Michigan insects in the garden - Season 2 Week 11: Cantharidae

Common flower-visiting beetles that are often mistaken for bees.

Goldenrod soldier beetles on goldenrod.
Photo 1. Goldenrod soldier beetles (Chauliognatha pennsylvanicus) on Goldenrod (Solidago sp.) These beetles visit a variety of flowers throughout the summer but seem to prefer Goldenrod as a mating site. Photo by Nate Walton, MSU Extension.

The beginning-of-the-end of summer in Michigan is signaled by several insect-related events. For example, cicada killer wasps start to show up in our yards, tree crickets begin filling the night air with their chirps, and soldier beetles arrive en masse on the blooms of goldenrod (Solidago spp.) to procreate. There are over 400 species of soldier beetles (Family Cantharidae) in North America. The most often encountered in Michigan is the Pennsylvania leatherwing, also known as goldenrod soldier beetle (Chauliognatha pennsylvanicus, Photo 1). This readily identifiable black and yellow insect is harmless in the garden and the predatory habits of all life stages make its yearly recurrence a welcome sight.

Members of the soldier beetle family come in a wide variety of sizes and colors, but most of them share a few common characteristics that can help you tell them apart from other insects. Of course, they belong to the order Coleoptera, which includes all of the true beetles. This means that they have two forewings hardened into a shield that protects their fragile hindwings (Photo 2). The scientific term for each of these shield-type wings is elytron (pl. elytra). In soldier beetles the elytra are soft and leathery, which sets them apart from many other beetles. They also have heads that clearly stick out in front of their bodies, which will help you distinguish them from their close relatives, the fireflies (Family Lampyridae, Photo 3).

Soldier beetles.
Photo 2. Soldier beetles have four wings. The first set are colorful and somewhat hardened to protect the membranous hindwings underneath. Photos by Nate Walton, MSU Extension.
Firefly
Photo 3. This firefly (also known as lightning bug) in the family Lampyridae could be easily confused with a soldier beetle. However, its head is concealed when viewing it from above. Photo by Nate Walton, MSU Extension.

Life in the trenches

Soldier beetles lay clusters of eggs in protected locations near the soil surface in the late summer or fall. Upon hatching from the eggs, predatory larvae will disperse along the soil surface in search of prey. Soldier beetle larvae (Photo 4) are nocturnal, and can be found under stones, in moss, under leaf litter, and in other moist sheltered locations near the soil surface. A comprehensive study of prey choices for cantharid larvae has not been performed, but there are observations scattered throughout the scientific literature. They have been seen eating grasshopper eggs, caterpillars and small arthropods near the soil surface. At least two studies, including one by Michigan State University researchers, have found them to prey upon codling moth larvae on the orchard floor. Hopefully, future research will help shed some light on the importance of soldier beetle larvae for pest management.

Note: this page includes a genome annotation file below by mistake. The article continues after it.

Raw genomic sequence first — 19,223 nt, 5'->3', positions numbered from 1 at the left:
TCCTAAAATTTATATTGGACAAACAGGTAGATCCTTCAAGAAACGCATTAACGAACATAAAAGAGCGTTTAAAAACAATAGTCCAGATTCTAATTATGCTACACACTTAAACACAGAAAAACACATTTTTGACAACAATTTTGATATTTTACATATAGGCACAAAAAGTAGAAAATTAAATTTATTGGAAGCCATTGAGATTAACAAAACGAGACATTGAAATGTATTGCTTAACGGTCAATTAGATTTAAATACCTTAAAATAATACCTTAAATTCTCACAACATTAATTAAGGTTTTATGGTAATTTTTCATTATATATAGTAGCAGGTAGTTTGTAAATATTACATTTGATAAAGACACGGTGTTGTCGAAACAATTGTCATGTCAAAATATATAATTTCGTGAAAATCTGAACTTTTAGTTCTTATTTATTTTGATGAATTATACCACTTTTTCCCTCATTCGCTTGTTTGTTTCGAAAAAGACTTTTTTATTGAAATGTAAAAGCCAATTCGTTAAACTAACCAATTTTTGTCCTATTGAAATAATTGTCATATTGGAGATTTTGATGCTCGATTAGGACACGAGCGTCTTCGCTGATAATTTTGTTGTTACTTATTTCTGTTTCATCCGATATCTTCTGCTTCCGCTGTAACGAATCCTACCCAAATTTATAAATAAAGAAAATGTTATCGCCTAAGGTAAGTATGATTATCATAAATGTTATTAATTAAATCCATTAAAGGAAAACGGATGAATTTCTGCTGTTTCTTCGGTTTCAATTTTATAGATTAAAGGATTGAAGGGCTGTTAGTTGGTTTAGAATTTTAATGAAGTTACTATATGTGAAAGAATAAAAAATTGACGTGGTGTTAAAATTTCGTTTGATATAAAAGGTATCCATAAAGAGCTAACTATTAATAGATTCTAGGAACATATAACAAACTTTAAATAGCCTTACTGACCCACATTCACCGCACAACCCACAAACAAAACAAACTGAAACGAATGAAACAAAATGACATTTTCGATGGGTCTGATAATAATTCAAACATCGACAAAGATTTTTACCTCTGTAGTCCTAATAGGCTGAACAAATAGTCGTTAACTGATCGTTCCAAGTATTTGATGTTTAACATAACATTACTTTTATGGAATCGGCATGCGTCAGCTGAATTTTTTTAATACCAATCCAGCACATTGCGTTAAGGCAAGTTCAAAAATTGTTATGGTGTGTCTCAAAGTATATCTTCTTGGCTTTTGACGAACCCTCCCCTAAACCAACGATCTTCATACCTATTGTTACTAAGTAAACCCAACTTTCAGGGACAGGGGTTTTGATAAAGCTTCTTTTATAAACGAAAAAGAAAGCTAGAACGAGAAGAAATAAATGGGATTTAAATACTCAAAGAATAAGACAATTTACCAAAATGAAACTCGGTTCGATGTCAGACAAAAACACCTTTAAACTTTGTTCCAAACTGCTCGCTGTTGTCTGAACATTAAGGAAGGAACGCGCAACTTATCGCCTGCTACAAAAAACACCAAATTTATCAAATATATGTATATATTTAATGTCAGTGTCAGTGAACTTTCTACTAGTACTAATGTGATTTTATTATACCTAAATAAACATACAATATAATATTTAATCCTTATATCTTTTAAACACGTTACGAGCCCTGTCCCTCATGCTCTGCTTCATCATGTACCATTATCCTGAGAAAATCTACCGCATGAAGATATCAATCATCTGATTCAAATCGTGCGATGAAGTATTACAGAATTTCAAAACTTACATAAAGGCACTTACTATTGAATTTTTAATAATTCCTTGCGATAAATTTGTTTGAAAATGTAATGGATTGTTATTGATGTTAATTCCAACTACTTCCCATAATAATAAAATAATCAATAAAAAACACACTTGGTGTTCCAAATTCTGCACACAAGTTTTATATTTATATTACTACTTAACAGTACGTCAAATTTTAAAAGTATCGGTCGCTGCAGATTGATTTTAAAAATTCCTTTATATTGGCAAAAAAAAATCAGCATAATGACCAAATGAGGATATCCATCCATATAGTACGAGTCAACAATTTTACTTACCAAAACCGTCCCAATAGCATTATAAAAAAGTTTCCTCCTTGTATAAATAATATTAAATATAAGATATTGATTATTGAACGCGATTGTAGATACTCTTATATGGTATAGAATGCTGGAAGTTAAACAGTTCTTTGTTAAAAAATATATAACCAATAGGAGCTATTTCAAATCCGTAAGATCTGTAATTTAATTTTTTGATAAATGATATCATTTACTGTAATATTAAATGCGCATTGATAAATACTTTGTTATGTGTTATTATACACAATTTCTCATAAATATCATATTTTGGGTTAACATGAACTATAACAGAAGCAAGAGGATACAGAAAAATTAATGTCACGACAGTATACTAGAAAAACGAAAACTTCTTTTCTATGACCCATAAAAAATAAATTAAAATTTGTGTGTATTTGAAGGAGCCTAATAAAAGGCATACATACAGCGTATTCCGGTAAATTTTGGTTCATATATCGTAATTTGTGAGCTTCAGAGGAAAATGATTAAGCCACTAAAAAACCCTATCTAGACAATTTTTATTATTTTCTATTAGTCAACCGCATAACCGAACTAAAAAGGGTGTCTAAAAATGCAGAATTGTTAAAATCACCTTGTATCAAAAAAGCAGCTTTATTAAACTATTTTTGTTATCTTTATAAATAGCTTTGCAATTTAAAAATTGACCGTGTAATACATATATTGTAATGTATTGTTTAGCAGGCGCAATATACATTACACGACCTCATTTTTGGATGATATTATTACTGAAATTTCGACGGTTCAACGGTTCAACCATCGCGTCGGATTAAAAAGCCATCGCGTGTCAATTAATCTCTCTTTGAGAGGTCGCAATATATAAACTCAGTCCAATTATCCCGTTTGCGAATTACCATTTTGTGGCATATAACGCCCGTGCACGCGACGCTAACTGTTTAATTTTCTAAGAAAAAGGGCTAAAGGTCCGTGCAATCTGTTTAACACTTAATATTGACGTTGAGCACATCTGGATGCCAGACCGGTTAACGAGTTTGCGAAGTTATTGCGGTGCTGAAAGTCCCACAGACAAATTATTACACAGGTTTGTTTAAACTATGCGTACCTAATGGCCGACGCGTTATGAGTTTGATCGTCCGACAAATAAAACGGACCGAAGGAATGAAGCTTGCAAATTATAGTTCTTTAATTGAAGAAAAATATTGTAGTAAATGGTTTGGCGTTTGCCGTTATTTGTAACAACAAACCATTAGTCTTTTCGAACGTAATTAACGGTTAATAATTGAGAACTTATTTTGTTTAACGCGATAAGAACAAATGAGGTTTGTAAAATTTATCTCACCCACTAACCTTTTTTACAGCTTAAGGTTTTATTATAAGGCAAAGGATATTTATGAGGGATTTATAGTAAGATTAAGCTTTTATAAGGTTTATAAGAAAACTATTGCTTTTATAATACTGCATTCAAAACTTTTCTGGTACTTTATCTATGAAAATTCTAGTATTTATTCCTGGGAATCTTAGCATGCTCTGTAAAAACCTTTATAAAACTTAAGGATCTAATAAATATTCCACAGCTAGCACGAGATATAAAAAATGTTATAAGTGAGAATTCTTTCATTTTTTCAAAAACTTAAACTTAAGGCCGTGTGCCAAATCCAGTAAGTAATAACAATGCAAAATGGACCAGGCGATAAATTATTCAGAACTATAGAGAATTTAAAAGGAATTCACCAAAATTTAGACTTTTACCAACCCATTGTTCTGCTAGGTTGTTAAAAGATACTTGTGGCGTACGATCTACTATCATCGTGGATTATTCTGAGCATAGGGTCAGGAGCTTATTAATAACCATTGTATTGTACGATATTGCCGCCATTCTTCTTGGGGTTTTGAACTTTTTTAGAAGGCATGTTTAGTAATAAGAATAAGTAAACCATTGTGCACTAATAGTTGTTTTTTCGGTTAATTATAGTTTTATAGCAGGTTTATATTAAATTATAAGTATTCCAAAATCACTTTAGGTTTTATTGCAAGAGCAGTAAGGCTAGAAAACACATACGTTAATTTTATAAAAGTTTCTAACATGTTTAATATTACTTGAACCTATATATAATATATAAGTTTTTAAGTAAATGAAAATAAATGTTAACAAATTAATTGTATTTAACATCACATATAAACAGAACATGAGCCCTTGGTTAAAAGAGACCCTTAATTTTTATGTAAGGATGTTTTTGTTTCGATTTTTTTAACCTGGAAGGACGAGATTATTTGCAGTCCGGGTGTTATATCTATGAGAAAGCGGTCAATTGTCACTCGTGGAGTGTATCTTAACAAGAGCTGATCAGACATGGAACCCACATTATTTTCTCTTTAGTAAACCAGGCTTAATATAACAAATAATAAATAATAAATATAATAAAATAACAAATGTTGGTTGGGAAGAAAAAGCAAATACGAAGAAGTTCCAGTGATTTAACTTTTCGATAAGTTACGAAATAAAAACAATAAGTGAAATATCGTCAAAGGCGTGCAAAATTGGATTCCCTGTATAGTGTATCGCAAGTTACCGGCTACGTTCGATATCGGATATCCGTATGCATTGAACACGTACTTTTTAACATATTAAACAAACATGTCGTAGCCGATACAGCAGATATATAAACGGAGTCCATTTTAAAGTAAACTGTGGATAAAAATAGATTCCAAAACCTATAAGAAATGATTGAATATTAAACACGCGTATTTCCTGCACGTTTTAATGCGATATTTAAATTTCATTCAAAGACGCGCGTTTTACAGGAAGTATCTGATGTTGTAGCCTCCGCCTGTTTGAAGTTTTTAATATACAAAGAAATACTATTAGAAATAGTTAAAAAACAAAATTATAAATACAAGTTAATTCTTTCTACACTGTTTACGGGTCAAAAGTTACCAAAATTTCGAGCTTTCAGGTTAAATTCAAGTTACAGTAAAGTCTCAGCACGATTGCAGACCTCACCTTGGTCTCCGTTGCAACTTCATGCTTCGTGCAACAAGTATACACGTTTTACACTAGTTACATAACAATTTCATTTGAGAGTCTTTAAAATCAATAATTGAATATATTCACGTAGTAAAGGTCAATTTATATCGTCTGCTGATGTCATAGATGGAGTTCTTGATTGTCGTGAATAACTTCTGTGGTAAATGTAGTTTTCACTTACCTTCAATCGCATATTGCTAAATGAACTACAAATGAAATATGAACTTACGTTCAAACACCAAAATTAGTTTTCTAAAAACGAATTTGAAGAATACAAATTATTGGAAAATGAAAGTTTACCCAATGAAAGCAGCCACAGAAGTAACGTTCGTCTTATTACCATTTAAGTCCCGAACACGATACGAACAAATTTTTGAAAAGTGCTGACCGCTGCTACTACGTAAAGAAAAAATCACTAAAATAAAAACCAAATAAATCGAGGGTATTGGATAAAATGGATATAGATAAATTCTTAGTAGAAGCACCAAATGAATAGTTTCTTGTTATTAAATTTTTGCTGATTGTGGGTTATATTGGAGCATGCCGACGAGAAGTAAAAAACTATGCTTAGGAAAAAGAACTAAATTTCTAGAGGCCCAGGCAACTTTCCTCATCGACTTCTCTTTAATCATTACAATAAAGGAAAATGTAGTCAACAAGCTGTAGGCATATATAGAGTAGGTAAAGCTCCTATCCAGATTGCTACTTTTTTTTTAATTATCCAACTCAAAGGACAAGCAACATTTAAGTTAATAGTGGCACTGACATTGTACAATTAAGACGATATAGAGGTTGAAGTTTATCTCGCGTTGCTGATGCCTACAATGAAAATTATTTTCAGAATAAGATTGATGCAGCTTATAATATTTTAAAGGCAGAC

Photo_4_P9180989
Photo 4. An immature soldier beetle (larva). This individual was found as part of an experiment investigating predators of codling moth (Cydia pomonella) an important apple pest in Michigan. Photo by Nate Walton, MSU Extension.

Once they are finished maturing, soldier beetle larvae pupate in a chamber they construct just below the soil surface. They emerge from the pupa in spring or summer (depending on the species) as a fully formed adult beetle and begin searching for food. Adult soldier beetles eat aphids, other soft-bodied insects, and insect eggs. Soldier beetles visit a variety of different flower species, not just goldenrods. Flowering plants provide them with insect prey (aphids, etc.), pollen and a place to find a mate. Due to their boisterous activity on the blooms of flowering plants, they do contribute to pollination, even if they aren’t specialized for the task as bees.

If you see them on your garden plants, be thankful that they are helping you with you pest control and pollination. You can encourage more soldier beetles by allowing native flowering plants to flourish in your landscape. Late-season plants like goldenrod are especially helpful because they provide abundant nutrition when it is most needed by the egg-producing females.

Visit the website for the Michigan Pollinator Initiative for more information on how to conserve beneficial insects in your yard and garden.

We hope that you have enjoyed our Insects in the Garden series from Michigan State University Extension and we would like to invite you to provide us with valuable feedback about the series and whether it should continue in future years by responding to this brief survey. Thank you for reading and we wish you a glorious summer and fall in the garden this year.

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